Sylvia joined the Department of Geography and Environment in 1988 direct from a joint post in Geography and Latin American Studies at the University of Liverpool (1987-1988). A specialist in gender and development (GAD), Professor Chant has carried out research in Mexico, Costa Rica, the Philippines and The Gambia, has held visiting professorships in Spain and Switzerland, and has undertaken consultancies for a wide range of development organisations including UNDP, UN-DESA/UNDAW, ILO, UNICEF, UN-HABITAT, World Bank, ECLA and the Commonwealth Secretariat.
In 2011 Sylvia was made a Fellow of the RSA in recognition of her expertise and exploration of gender issues within geographical development.
Alongside an extensive string of journal articles, her major publications include Women in the Third World: Gender Issues in Rural and Urban Areas (with Lynne Brydon) (Elgar, 1989, reprinted 1993), Women and Survival in Mexican Cities (Manchester University Press, 1991), Women of a Lesser Cost: Female Labour, Foreign Exchange and Philippine Development (with Cathy McIlwaine) (Pluto, 1995), Women-headed Households: Diversity and Dynamics in the Developing World (Macmillan, 1997, reprinted 1999), Three Generations, Two Genders, One World (with Cathy McIlwaine) (Zed, 1998), Mainstreaming Men in Gender and Development (with Matthew Gutmann) (Oxfam, 2000), and Gender in Latin America (with Nikki Craske) (Latin America Bureau, 2003). The latter book was published in Spanish as Género en Latinomérica in 2007, by Publicaciones de la Casa Chata, México DF. Other recent titles are Gender, Generation and Poverty: Exploring the 'Feminisation of Poverty' in Africa, Asia and Latin America (Elgar, 2007), and Geographies of Development in the 21st Century (with Cathy McIlwaine) (Elgar, 2009). Published in 2010 is The International Handbook of Gender and Poverty: Concepts, Research, Policy, a volume comprising over 100 chapters from 125 authors across the world edited by Sylvia Chant and published by Elgar. In preparation is Bringing Youth into Development, co-authored with Gareth Jones, Katherine Brickell and Sarah Thomas de Benítez, and to be published by Zed. Sylvia has just published a 4 volume collection on Gender, Poverty and Development with Routledge, edited with former PhD student Dr Gwendolyn Beetham.
Director of the MSc in Urbanisation and Development, Professor Chant's teaching focuses on urban poverty and gender, with a strong interest in comparative geographical perspectives.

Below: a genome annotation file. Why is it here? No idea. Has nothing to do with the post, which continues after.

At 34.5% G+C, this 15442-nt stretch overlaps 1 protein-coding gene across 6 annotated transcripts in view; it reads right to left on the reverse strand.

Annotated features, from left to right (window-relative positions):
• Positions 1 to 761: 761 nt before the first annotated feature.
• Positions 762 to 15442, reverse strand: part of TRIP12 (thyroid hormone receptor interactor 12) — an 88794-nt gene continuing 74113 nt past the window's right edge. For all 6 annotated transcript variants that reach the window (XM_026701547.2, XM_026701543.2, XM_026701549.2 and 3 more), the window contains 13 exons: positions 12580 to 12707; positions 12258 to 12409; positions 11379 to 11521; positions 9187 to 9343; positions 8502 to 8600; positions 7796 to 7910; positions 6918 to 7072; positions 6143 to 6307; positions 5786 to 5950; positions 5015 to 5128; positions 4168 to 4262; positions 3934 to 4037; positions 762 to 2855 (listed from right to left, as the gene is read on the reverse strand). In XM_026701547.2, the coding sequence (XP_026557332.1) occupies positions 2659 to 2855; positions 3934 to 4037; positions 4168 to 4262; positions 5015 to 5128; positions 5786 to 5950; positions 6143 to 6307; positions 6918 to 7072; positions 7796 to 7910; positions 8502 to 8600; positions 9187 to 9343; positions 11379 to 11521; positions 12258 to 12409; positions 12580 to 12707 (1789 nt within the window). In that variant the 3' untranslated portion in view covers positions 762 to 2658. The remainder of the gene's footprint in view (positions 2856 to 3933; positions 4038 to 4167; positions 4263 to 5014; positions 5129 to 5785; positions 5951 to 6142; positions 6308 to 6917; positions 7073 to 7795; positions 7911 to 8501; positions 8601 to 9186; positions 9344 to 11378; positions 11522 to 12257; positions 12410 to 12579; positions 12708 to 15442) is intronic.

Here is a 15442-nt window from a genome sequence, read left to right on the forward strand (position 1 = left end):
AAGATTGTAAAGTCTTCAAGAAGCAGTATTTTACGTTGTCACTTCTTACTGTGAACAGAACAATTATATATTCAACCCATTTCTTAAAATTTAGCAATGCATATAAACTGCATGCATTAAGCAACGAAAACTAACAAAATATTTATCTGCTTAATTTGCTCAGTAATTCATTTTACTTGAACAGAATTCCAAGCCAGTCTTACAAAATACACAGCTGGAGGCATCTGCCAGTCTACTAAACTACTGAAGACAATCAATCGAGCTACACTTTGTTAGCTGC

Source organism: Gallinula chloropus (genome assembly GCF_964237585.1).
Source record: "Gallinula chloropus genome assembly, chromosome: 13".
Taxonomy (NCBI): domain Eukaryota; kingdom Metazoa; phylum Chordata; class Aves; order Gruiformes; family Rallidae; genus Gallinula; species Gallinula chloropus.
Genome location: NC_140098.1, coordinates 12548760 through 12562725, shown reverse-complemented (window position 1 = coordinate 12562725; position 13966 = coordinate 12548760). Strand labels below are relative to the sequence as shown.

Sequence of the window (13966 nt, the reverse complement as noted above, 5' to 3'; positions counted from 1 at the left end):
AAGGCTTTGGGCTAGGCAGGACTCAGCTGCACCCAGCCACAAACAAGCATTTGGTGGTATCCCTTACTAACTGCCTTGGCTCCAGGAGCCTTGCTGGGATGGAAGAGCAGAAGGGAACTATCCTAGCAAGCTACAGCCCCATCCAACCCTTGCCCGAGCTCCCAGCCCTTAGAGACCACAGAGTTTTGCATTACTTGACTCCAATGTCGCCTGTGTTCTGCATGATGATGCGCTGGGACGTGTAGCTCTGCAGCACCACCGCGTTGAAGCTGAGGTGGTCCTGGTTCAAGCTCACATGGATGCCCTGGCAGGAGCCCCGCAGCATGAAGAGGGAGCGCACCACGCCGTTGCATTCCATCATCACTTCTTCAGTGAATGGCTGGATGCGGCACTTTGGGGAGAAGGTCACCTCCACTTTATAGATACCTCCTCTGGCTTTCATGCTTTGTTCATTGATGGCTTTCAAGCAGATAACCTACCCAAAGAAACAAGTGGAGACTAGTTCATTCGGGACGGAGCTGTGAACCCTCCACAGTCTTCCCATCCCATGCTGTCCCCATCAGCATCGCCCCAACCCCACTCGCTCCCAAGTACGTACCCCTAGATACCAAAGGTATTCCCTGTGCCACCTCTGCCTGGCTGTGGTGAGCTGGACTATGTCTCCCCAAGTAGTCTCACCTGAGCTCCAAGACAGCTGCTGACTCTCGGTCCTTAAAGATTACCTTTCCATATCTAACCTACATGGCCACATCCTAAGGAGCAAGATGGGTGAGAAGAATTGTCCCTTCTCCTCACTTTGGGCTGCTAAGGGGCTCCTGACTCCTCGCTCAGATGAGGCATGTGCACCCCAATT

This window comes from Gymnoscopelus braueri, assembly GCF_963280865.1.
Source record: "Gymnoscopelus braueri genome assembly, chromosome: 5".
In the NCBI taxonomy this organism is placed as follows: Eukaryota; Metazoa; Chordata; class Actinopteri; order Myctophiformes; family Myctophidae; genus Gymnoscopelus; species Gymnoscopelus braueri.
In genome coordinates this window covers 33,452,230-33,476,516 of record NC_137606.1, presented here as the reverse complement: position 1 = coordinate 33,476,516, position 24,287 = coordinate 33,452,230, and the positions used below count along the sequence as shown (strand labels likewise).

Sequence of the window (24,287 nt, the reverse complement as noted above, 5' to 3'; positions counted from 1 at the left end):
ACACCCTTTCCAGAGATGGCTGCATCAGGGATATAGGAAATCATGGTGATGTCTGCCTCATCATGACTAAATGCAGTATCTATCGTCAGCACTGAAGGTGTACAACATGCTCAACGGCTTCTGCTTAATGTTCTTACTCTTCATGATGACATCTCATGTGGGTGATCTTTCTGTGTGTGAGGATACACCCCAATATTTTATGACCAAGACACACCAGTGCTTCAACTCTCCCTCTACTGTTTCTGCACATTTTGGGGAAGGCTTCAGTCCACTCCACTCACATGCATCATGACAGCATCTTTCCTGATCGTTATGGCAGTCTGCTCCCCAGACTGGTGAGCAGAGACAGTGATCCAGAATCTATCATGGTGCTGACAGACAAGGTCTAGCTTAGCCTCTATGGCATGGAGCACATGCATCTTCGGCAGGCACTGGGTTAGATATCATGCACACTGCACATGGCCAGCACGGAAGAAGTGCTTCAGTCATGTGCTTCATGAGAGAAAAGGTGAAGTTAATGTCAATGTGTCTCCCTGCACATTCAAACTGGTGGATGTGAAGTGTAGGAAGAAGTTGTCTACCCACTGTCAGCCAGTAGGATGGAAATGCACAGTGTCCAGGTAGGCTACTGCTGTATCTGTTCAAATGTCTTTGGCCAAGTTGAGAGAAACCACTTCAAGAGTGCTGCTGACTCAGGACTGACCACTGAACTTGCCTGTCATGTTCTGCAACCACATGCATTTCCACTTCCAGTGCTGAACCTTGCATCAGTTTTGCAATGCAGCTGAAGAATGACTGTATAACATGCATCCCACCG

Selected recent publications:
'Cities through a “gender lens”: a golden “urban age” for women in the global South?' Environment and Urbanization, 25 (1), 9-29
'The Disappearing of ‘Smart Economics’? The World Development Report 2012 on Gender Equality: Some Concerns About the Preparatory Process and the Prospects for Paradigm Change', Global Social Policy, 12:2, 198-218
(with Caroline Sweetman) 'Fixing Women or Fixing the World? ‘Smart Economics’, Efficiency Approaches and Gender Equality in Development', Gender and Development, 20:3
(With Katherine Brickell) 'The Unbearable Heaviness of Being: Reflections on Female Altruism in Cambodia, Philippines, The Gambia and Costa Rica', Progress in Development Studies, 10:2, 145-59
(with Alice Evans) 'Looking for the One(s): Young Love and Urban Poverty in the Gambia', Environment and Urbanisation, 22:2, 353-69
'Globalising Initiatives for Gender Equality and Poverty Reduction: Exploring "failure" with reference to education and work among urban youth in The Gambia and Ghana' (with Gareth A. Jones), Geoforum, 40:2,184-96
'The "Feminisation of Poverty" and the "feminisation" of Anti-Poverty Programmes: Room for Revision?', Journal of Development Studies, 44:2, 165-97
(with Carolyn Pedwell) 'Women, Gender and the Informal Economy: An assessment of ILO research and suggested ways forward' (International Labour Office: Geneva)
(in association with Nikki Craske) Género en Latinoamérica CIESAS del Occidente: Guadalajara (Spanish translation by La Casa Chata, México DF of Gender in Latin America, Latin America Bureau/Rutgers University Press, 2003)
'Dangerous Equations? How Female-headed Households Became the Poorest of the Poor: Causes, consequences and cautions', IDS Bulletin, 35:4, Special Issue 'Repositioning Feminisms in Development', pp.19-26
'Families on the Verge of Breakdown? Views on Contemporary Trends in Family Life in Guanacaste, Costa Rica'. In Cecilia Menjívar (ed.) Through the Eyes of Women: Gender, social networks, family and structural change in Latin America and the Caribbean De Sitter Publications: Ontario, pp.109-48
'New Contributions to the Analysis of Poverty: Methodological and conceptual challenges to understanding poverty from a gender perspective'. Economic Commission for Latin America and the Caribbean (CEPAL), Unidad Mujer y Desarrollo, Serie No.47, Santiago de Chile, 66pp (www.eclac.org)